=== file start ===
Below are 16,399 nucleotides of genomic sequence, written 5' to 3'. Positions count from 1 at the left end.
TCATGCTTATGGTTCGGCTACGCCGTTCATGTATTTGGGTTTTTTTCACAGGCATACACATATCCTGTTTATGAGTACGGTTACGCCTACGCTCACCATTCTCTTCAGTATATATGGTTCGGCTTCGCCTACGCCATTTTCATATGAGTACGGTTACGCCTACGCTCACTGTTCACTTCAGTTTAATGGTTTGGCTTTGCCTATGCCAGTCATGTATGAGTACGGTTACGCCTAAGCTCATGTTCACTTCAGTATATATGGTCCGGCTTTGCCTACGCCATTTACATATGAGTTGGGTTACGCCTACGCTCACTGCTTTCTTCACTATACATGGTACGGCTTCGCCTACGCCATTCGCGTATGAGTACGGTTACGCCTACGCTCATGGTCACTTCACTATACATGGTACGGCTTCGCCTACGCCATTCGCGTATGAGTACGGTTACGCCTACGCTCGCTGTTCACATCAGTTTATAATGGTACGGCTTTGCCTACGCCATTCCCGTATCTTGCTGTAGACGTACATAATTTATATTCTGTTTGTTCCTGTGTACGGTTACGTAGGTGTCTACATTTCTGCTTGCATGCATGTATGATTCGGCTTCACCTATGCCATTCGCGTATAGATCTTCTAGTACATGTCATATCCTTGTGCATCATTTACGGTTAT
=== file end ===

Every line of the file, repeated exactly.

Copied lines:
Below are 16,399 nucleotides of genomic sequence, written 5' to 3'. Positions count from 1 at the left end.
TCATGCTTATGGTTCGGCTACGCCGTTCATGTATTTGGGTTTTTTTCACAGGCATACACATATCCTGTTTATGAGTACGGTTACGCCTACGCTCACCATTCTCTTCAGTATATATGGTTCGGCTTCGCCTACGCCATTTTCATATGAGTACGGTTACGCCTACGCTCACTGTTCACTTCAGTTTAATGGTTTGGCTTTGCCTATGCCAGTCATGTATGAGTACGGTTACGCCTAAGCTCATGTTCACTTCAGTATATATGGTCCGGCTTTGCCTACGCCATTTACATATGAGTTGGGTTACGCCTACGCTCACTGCTTTCTTCACTATACATGGTACGGCTTCGCCTACGCCATTCGCGTATGAGTACGGTTACGCCTACGCTCATGGTCACTTCACTATACATGGTACGGCTTCGCCTACGCCATTCGCGTATGAGTACGGTTACGCCTACGCTCGCTGTTCACATCAGTTTATAATGGTACGGCTTTGCCTACGCCATTCCCGTATCTTGCTGTAGACGTACATAATTTATATTCTGTTTGTTCCTGTGTACGGTTACGTAGGTGTCTACATTTCTGCTTGCATGCATGTATGATTCGGCTTCACCTATGCCATTCGCGTATAGATCTTCTAGTACATGTCATATCCTTGTGCATCATTTACGGTTAT